Qualifications: Are you qualified to run the business you are setting up? The qualifications needed will differ vastly from business to business.

For example, if your business is within the beauty sector, it is likely that you’ll need relevant qualifications before you can practice your chosen service.

If you need to undertake training to gain the level of experience you need to run your venture, are you prepared to do this? Do your costs factor this in?

Legalities: Similarly, it is critical that you consider legalities before you start trading to ensure that you are operating within the law.

Do you need specific licenses or permits to run your business, or are there any regulations you need to abide by? Similarly, have you got the appropriate insurances?

Legalities are perhaps the most essential consideration, and you can find a wealth of helpful information and top tips over at Start Up Loans Legal Tips.

For licencing and permit information, a good place to start is on the Governments Licence Finder.

Survival Plan: Although you’re planning to succeed, the reality is that lenders will need to see evidence that you have considered a backup plan.

How will you repay your loan if your business doesn’t generate the level of income that you anticipated? Do you have equipment you can sell, or can you create alternative income streams? Do you have a part-time job that you could fall back on? This all helps to formulate your Personal Survival Budget.

Putting Your Start Up Loan Application Together

If you’re at the stage where you feel you’re ready to apply for funding, you should be able to articulate why you need it, how it will be used, and how it will help your business to grow.

Before you apply, take a moment to reflect on the following: Is the purpose of the funding clear? Is the amount requested appropriate? Be mindful to only ask for what you need, as a lender will not want to over-fund any venture. Also, you will not want to make higher repayments than you need to.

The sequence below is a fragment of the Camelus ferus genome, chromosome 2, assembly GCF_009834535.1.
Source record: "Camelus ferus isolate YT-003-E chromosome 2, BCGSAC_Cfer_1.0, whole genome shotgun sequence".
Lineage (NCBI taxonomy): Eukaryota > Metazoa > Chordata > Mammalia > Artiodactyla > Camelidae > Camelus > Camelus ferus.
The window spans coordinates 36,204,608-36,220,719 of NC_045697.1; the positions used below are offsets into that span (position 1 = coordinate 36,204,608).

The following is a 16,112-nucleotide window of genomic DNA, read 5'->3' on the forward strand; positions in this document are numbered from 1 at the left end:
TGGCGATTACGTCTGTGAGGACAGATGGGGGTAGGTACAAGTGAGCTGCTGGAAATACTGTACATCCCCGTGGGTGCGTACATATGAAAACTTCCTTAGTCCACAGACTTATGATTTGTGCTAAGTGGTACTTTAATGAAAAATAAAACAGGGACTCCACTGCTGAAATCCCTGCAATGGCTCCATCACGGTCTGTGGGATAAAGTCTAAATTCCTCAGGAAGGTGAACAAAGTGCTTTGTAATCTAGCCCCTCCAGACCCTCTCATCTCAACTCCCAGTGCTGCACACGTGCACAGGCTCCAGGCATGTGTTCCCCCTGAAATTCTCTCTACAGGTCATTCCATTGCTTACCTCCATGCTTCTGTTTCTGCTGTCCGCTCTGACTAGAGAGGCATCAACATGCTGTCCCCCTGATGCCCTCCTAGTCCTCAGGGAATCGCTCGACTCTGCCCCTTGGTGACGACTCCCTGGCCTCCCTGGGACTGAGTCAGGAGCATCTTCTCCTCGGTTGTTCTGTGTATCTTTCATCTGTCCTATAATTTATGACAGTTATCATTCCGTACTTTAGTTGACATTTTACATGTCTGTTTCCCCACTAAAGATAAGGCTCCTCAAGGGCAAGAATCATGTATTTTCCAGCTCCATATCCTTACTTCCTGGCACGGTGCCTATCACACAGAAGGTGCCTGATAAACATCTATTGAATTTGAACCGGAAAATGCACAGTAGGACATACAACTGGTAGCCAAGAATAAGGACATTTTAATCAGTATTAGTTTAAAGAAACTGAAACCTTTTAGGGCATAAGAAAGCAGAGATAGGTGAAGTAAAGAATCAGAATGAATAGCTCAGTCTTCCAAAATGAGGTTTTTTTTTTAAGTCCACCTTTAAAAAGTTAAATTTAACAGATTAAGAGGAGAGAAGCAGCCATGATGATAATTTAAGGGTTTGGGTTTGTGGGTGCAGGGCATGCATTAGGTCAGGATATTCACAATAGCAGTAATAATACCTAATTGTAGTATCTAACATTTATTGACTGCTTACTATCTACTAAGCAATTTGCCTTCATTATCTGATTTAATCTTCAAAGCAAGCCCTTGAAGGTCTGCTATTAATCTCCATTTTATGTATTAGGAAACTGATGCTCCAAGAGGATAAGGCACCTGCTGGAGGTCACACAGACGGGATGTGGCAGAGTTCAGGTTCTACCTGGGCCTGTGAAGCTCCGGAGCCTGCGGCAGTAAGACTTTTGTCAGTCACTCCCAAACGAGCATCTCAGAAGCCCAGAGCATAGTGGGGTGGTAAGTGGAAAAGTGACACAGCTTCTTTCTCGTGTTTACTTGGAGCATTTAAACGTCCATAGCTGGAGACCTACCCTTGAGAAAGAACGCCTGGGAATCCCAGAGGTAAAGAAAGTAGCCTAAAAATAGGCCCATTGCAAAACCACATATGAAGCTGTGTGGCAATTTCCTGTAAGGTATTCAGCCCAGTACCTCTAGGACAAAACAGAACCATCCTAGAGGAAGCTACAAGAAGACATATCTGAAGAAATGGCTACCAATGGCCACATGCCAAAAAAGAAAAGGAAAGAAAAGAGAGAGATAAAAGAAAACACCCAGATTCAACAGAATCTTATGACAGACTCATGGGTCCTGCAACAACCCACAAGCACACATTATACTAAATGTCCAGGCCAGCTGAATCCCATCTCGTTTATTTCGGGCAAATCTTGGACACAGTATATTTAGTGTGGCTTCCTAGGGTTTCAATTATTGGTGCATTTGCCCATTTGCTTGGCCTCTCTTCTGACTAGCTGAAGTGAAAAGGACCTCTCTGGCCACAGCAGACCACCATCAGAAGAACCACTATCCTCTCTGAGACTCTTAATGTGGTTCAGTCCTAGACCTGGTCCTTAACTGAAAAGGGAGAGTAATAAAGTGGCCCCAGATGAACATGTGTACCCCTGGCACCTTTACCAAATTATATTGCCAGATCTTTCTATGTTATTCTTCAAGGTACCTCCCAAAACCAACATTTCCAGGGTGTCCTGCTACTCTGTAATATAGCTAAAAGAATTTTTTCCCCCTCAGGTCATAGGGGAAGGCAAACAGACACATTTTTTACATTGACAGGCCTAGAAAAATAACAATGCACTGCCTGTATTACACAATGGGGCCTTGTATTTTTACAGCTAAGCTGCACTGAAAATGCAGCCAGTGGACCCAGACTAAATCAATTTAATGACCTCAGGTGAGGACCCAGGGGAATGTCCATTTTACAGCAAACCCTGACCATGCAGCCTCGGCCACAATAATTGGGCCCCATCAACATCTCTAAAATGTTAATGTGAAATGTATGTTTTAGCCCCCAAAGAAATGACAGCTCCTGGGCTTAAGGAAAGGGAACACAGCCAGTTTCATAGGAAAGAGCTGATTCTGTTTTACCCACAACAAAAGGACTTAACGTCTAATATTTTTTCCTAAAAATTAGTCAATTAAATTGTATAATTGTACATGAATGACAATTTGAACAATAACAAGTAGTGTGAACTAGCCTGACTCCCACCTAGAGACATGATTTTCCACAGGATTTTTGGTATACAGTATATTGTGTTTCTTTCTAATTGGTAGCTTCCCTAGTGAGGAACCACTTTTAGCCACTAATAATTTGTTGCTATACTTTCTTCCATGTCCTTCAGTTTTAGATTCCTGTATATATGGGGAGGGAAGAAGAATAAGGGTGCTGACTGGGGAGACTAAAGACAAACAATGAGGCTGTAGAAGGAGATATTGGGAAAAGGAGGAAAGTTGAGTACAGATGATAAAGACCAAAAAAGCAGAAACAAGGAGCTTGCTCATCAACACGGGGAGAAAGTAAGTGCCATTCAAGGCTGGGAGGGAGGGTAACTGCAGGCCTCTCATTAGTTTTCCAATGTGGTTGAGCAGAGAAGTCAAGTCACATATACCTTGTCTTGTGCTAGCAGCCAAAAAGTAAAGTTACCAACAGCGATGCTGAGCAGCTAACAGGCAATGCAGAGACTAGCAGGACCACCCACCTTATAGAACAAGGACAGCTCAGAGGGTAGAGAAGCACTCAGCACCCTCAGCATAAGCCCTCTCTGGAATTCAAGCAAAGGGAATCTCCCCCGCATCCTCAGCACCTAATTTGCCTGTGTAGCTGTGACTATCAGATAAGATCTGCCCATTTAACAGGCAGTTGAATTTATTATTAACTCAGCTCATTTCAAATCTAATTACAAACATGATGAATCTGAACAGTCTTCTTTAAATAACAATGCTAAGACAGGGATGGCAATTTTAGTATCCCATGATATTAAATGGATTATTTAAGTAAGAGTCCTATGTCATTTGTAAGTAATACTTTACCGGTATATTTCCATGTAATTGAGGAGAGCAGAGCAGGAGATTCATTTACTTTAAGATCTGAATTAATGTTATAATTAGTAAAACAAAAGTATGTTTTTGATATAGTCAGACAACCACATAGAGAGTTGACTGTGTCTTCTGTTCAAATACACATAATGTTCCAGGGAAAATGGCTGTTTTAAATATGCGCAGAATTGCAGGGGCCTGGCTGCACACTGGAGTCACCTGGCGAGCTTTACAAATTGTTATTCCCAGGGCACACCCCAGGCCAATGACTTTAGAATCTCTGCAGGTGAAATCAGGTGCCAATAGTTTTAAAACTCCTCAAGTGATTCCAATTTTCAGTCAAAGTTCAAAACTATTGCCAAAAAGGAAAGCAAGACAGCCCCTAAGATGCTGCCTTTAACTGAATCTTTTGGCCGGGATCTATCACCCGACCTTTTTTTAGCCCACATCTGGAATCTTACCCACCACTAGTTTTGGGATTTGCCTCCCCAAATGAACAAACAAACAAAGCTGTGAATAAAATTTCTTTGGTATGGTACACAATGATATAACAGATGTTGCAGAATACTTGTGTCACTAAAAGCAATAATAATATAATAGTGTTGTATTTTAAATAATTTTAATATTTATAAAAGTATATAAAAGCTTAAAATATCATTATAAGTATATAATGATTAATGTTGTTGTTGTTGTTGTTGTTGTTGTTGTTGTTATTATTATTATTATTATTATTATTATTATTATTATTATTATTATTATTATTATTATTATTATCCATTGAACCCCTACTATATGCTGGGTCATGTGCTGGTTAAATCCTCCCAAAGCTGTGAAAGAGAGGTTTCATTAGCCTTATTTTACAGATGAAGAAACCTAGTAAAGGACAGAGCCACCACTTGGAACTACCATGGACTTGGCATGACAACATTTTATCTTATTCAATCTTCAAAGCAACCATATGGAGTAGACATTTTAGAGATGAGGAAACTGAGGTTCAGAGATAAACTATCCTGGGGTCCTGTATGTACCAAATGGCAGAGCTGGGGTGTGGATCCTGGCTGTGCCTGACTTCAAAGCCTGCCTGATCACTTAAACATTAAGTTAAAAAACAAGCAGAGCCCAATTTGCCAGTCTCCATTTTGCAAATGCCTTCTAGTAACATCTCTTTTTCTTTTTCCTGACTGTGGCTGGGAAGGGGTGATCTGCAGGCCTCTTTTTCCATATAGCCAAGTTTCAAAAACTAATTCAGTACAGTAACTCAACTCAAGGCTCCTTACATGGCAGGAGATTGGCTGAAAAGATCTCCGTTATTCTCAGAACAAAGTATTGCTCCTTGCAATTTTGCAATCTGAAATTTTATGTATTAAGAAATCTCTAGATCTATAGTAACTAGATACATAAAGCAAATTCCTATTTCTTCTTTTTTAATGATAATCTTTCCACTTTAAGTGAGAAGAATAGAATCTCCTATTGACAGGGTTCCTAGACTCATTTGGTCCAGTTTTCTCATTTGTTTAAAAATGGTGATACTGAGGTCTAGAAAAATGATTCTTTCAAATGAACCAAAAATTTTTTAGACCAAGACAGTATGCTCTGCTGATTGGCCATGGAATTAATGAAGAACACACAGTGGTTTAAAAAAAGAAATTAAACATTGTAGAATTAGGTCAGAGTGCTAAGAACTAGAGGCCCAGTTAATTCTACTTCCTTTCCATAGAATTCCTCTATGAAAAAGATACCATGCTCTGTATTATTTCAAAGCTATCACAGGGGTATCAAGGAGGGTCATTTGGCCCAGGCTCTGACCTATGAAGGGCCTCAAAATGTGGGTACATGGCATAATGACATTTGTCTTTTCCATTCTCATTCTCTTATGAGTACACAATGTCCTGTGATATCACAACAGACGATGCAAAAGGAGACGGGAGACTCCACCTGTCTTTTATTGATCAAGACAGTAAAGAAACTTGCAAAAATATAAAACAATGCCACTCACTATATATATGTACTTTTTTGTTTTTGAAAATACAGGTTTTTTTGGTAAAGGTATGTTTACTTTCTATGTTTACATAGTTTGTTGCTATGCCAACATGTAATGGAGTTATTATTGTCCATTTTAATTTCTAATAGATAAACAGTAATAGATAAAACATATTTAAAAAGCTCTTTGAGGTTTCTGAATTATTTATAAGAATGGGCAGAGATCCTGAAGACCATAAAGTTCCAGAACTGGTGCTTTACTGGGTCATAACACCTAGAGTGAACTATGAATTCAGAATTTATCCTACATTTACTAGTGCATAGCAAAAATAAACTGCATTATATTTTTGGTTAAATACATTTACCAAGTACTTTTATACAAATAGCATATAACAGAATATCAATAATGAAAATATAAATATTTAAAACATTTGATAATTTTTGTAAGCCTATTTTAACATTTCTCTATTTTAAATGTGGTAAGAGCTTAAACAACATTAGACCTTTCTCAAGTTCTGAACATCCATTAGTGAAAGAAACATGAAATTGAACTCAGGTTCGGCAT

Once you’re ready to take the next steps, visit the SWIG Finance website to start your application.

As part of your application, you will be required to submit a business plan, cashflow forecast and sales assumptions, and your Personal Survival Budget.

Start Up Loans have a range of templates to help you with these.

For some handy hints and top tips, please download our Start Up Loan Application Guide.

How can SWIG Finance Help?

SWIG Finance is the dedicated Start Up Loans Business Support Partner for the South West.

We have a team of experienced advisors on hand to guide you through the application process, including help with creating your business plan, cashflow forecast and personal survival budget.

To find out more about Start Up Loans, or to make an application, please visit our dedicated webpage.

Alternatively, you can contact us on 01872 227 932 or to arrange to speak with an advisor.

Representative Example: For a Start Up Loan of £10,000 repayable over 5 years. 60 monthly payments of £193.33. Rate of interest 6% per annum fixed. Representative APR 6.18%. The total amount of credit is £10,000. Total interest payable £1,599.80. The total cost of credit £1,599.80. The total amount payable is £11,599.80.